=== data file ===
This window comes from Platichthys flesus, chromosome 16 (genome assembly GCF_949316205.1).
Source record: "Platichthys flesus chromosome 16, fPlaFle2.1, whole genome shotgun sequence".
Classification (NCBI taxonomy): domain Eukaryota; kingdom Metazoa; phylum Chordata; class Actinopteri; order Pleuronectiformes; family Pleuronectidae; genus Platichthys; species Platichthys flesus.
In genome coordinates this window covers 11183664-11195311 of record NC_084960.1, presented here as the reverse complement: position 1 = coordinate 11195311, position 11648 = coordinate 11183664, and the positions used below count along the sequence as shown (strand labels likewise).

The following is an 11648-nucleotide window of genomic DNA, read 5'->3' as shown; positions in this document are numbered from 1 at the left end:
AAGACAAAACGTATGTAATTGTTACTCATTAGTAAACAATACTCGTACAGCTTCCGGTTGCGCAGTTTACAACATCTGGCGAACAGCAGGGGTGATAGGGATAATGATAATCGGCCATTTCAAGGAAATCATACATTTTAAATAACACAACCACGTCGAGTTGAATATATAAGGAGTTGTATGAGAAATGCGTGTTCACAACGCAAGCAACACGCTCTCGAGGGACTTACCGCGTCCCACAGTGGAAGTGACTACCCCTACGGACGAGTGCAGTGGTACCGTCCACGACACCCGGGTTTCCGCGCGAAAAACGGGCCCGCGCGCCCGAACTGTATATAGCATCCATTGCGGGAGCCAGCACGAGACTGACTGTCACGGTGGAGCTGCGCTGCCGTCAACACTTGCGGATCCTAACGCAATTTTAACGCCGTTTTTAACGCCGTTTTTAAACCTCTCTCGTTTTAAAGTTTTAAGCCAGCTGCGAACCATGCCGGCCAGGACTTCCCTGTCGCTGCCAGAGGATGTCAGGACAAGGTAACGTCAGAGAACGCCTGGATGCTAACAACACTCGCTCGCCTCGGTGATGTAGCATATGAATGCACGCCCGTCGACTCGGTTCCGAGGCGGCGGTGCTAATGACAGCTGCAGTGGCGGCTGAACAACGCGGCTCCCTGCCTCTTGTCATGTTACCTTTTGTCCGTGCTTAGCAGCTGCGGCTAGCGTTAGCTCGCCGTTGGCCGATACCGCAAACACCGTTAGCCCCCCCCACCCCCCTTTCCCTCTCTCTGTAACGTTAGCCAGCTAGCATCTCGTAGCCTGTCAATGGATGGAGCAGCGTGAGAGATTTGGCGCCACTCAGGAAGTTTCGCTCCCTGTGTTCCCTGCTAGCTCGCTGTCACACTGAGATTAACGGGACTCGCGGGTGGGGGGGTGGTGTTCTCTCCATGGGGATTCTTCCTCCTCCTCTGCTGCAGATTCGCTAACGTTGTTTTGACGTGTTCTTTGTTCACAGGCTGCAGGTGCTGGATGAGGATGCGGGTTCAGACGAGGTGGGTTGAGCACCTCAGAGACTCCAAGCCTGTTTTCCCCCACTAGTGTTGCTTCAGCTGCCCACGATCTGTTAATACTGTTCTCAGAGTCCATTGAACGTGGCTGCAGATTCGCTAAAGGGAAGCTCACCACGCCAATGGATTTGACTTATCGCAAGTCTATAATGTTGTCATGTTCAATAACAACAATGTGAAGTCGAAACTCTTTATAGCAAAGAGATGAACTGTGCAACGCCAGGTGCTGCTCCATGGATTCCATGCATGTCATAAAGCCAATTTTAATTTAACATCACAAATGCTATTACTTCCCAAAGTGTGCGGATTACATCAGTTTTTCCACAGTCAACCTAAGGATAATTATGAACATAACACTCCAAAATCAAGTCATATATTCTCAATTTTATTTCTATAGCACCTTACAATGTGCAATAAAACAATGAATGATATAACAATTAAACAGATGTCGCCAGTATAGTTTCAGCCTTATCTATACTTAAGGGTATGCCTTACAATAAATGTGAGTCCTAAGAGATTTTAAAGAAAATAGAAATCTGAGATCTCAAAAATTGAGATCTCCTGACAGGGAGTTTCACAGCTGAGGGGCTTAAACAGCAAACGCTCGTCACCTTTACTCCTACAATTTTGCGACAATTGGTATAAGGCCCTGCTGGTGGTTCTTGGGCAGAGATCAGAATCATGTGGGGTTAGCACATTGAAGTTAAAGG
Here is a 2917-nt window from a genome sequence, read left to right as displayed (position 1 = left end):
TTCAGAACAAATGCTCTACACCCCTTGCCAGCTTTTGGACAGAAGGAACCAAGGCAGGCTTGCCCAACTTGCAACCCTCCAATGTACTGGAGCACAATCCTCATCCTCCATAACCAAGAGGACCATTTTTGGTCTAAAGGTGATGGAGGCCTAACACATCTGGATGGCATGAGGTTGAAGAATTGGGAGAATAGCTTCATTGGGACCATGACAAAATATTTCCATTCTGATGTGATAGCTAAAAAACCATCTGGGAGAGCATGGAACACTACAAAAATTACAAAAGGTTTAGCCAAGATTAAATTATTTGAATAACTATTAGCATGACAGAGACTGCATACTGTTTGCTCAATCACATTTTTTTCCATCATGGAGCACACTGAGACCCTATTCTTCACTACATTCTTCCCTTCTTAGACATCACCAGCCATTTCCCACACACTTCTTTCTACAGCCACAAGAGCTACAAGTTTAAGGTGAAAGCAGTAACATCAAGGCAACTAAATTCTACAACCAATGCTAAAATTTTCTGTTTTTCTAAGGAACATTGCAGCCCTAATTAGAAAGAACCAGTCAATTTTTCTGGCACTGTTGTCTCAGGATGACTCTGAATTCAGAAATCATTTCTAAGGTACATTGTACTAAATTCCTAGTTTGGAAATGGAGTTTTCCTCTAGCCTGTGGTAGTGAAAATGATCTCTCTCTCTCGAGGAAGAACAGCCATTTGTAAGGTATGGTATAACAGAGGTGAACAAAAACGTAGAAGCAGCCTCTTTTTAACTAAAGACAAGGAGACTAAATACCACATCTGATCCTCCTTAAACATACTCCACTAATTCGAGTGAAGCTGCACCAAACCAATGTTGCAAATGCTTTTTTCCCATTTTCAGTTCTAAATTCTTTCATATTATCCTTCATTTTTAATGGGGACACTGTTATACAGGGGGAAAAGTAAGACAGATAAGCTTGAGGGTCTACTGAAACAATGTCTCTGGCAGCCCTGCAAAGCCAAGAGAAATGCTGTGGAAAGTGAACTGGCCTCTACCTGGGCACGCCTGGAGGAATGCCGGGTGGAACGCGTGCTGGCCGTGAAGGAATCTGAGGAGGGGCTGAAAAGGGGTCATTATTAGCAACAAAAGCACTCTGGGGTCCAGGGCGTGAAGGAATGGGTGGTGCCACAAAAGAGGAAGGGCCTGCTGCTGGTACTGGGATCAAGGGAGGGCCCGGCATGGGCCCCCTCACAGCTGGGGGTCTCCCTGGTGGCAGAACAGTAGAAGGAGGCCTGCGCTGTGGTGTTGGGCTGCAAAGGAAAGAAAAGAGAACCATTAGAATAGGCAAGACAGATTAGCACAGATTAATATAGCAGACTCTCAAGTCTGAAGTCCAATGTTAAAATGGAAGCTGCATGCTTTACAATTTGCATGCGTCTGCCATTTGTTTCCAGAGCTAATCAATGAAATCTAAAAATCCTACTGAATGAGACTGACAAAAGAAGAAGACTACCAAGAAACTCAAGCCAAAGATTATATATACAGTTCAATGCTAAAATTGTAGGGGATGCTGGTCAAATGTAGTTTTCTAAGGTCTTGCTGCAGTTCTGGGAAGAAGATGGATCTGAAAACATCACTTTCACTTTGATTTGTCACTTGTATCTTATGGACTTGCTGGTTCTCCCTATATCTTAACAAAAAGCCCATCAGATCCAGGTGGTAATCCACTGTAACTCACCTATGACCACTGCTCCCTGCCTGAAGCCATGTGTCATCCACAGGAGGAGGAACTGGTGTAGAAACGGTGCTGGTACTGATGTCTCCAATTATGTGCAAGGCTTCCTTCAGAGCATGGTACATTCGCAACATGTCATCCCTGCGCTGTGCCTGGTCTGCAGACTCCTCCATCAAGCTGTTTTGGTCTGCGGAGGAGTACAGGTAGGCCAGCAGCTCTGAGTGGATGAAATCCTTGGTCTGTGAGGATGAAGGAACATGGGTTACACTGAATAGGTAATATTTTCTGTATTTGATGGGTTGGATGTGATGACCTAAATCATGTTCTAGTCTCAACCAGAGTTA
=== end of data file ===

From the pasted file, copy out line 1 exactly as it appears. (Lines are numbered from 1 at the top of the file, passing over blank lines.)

This window comes from Platichthys flesus, chromosome 16 (genome assembly GCF_949316205.1).